To begin Data2X has identified what are the key gaps in gender data across five key domains: health, education, economic opportunities, political participations and human security. By filling these gaps, there is a possibility for significant improvements in social and economic problems and opportunities as well as the efficacy and cost-effectiveness of alternative policies. Examples being finding answers to explain gender wage gaps or what is the return on investment by a female (micro)entrepreneur.

Screen Shot 2015-03-18 at 9.48.50 AM Data2X, named for the power women have to multiply progress in their societies, advances gender equality and women’s empowerment. How? By building partnerships to improve data collection and demonstrating how better data on the status of women and girls can guide policy, leverage investments, and inform global development agendas.(data2x.org)

The last one is deserving of a blog post in its own right. In the meanwhile you may read more about the role of big data in gender equality here.

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Working the virtual field

March 17, 2015

Since I have written my last blog post in which I referred to Ruth Behar and Elijah Anderson I kept on thinking about following questions: What does it mean and what would it take to conduct fieldwork in online spaces? Is it possible at all – can we consider the virtual world to be a […]

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A suggestion why international women’s day does not seem to work (…as it is supposed to)

March 17, 2015

It really is a funny thing about the word ‘feminism’. There are lots of stories where at first people judge the strong female voice and label it with not particularly flattering adjectives and then they learn that the first meaning of feminism is not something extreme, but simply the belief that men and women are equal […]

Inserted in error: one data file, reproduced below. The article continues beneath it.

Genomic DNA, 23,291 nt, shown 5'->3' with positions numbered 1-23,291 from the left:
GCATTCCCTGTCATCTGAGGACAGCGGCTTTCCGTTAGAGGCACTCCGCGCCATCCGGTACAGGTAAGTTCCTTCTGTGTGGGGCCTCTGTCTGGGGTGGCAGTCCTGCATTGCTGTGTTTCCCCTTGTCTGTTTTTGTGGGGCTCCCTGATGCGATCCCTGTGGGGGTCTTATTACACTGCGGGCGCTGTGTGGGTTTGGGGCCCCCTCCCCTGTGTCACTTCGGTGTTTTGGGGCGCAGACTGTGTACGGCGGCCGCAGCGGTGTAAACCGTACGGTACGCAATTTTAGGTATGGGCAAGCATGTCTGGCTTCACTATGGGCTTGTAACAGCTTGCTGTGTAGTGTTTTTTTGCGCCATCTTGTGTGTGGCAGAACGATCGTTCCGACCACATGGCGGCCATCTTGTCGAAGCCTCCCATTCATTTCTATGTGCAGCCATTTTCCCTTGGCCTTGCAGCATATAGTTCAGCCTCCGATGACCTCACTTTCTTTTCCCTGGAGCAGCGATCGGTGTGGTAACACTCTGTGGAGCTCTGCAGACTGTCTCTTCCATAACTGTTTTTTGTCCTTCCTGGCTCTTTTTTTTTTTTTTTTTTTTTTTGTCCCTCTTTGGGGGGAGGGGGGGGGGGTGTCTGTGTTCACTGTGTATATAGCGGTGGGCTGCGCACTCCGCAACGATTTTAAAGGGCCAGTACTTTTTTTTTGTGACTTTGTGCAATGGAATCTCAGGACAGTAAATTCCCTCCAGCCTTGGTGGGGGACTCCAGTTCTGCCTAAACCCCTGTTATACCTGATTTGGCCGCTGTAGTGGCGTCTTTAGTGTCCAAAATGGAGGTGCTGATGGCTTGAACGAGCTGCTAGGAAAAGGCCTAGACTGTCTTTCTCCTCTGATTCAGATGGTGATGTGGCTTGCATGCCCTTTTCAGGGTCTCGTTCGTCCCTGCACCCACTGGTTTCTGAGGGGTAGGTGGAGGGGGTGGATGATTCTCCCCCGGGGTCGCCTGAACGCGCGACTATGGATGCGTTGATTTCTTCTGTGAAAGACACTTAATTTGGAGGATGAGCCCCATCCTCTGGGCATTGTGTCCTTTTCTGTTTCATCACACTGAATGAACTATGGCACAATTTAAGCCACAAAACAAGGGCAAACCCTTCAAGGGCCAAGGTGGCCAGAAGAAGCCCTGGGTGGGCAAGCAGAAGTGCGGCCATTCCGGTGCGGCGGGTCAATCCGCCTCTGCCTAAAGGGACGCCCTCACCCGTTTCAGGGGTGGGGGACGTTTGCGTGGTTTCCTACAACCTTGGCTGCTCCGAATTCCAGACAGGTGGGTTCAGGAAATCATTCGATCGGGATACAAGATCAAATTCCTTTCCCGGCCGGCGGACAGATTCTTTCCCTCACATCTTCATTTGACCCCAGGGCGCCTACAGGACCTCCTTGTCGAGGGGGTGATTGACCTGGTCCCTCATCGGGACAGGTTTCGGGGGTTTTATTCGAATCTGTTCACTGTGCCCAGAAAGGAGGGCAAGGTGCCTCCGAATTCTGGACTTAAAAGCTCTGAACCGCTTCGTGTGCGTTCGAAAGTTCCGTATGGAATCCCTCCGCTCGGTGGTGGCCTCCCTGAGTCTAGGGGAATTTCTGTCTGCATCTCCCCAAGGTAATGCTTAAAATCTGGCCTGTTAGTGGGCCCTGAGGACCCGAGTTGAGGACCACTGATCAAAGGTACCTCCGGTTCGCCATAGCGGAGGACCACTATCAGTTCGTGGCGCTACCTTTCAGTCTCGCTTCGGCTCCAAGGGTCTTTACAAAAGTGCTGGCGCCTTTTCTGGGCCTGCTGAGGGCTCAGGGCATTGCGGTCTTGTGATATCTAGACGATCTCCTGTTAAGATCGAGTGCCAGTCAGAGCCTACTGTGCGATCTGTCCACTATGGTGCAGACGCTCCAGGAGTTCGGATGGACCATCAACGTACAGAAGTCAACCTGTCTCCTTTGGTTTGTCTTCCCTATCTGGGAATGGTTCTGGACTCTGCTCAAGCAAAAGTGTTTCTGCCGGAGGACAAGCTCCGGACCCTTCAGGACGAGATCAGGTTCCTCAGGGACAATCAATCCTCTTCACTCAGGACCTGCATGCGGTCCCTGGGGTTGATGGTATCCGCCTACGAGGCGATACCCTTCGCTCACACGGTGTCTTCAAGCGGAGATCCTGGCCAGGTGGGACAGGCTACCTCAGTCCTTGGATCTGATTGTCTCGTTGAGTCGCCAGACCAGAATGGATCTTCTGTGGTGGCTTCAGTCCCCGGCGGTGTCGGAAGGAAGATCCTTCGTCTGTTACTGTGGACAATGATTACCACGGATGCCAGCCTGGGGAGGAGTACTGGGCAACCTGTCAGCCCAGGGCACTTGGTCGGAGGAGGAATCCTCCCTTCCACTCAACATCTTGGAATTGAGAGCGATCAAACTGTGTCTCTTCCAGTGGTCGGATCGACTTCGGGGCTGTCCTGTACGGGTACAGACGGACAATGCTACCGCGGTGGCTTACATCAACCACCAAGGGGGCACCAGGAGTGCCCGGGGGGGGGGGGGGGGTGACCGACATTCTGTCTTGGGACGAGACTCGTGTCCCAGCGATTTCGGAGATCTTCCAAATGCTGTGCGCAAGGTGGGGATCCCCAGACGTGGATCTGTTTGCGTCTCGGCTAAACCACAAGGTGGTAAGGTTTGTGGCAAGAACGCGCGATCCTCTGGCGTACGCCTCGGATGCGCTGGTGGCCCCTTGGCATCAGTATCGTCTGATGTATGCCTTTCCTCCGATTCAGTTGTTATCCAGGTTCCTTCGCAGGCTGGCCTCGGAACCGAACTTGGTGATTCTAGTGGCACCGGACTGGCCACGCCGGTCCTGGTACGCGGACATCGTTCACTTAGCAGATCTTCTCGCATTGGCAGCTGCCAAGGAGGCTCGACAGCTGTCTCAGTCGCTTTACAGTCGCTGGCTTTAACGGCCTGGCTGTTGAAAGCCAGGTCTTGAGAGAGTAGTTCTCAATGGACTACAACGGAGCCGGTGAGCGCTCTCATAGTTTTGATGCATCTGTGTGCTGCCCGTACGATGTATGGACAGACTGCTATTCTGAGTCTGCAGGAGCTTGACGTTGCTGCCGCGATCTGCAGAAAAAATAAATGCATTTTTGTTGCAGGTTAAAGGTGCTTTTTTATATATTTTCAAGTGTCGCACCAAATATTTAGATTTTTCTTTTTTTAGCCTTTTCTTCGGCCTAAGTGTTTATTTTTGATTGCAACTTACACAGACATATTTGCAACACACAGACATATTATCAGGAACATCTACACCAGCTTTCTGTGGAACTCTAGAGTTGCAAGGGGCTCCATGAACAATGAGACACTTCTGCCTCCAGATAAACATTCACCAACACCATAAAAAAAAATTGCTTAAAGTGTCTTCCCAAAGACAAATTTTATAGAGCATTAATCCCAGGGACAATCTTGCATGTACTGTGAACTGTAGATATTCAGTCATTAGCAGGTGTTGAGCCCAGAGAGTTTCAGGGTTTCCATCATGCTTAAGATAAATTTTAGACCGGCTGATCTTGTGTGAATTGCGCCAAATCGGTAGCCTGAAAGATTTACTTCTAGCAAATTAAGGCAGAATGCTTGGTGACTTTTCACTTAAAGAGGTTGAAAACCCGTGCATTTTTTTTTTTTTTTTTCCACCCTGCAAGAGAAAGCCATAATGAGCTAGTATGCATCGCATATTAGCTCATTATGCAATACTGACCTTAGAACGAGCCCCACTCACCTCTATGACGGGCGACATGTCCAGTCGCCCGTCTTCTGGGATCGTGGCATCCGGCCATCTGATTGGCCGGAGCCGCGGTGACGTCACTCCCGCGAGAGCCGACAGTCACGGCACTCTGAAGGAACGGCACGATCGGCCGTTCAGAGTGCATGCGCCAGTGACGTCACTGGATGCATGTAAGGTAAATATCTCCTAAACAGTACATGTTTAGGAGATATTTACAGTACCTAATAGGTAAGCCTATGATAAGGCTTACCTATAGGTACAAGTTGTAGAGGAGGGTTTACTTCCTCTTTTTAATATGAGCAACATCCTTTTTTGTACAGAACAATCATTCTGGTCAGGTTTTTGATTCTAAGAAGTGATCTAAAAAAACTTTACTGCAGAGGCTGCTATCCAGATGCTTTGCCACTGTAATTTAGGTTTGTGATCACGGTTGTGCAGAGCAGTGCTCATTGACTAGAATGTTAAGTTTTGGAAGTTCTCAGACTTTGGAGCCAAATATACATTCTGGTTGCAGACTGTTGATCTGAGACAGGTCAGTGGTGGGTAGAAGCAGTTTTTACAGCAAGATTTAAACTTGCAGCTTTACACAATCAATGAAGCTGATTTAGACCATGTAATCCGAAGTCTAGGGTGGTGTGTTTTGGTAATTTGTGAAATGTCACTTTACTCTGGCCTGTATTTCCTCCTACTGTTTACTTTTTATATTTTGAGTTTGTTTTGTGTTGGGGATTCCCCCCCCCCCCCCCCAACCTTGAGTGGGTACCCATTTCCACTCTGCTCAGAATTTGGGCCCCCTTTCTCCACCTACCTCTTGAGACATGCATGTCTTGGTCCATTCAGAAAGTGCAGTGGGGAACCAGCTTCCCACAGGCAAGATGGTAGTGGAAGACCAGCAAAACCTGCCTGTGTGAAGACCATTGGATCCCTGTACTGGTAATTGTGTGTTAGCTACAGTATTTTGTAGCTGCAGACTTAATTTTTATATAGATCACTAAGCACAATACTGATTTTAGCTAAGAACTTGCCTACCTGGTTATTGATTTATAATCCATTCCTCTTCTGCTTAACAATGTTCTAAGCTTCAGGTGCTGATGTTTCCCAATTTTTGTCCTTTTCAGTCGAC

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Social media helps Middle Eastern girls learn about love and sex

March 14, 2015

Social media such as blogging has brought together various women’s communities, that are bound together via common lifestyles and interests, as pointed out by Morrow et al (2014) in their observations of social research in online spaces. The Internet removes the dependency of space, which means a greater exposure to information. As Morrow et al. […]

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Research in online spaces -Do we have to go back to methodology classes?

March 11, 2015

There are many reasons to cast a glance through “the feminist lens” at social media platforms. For feminist researchers for instance – of course not only for feminist ones – the content generated by users through social media is highly interesting as it means that masses of data, on any subject one might imagine, are […]

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Patricia Arquette’s feminist credo and its aftermath

March 8, 2015

One of the main conclusions one can draw from Patricia Arquette’s Oscar speech is that if someone tries to make a stand about a sensitive topic on stage (especially at the Oscar stage!), he/she should brace themselves for a media hurricane which inevitably follows the act. After accepting her prize Patricia Arquette made a rather […]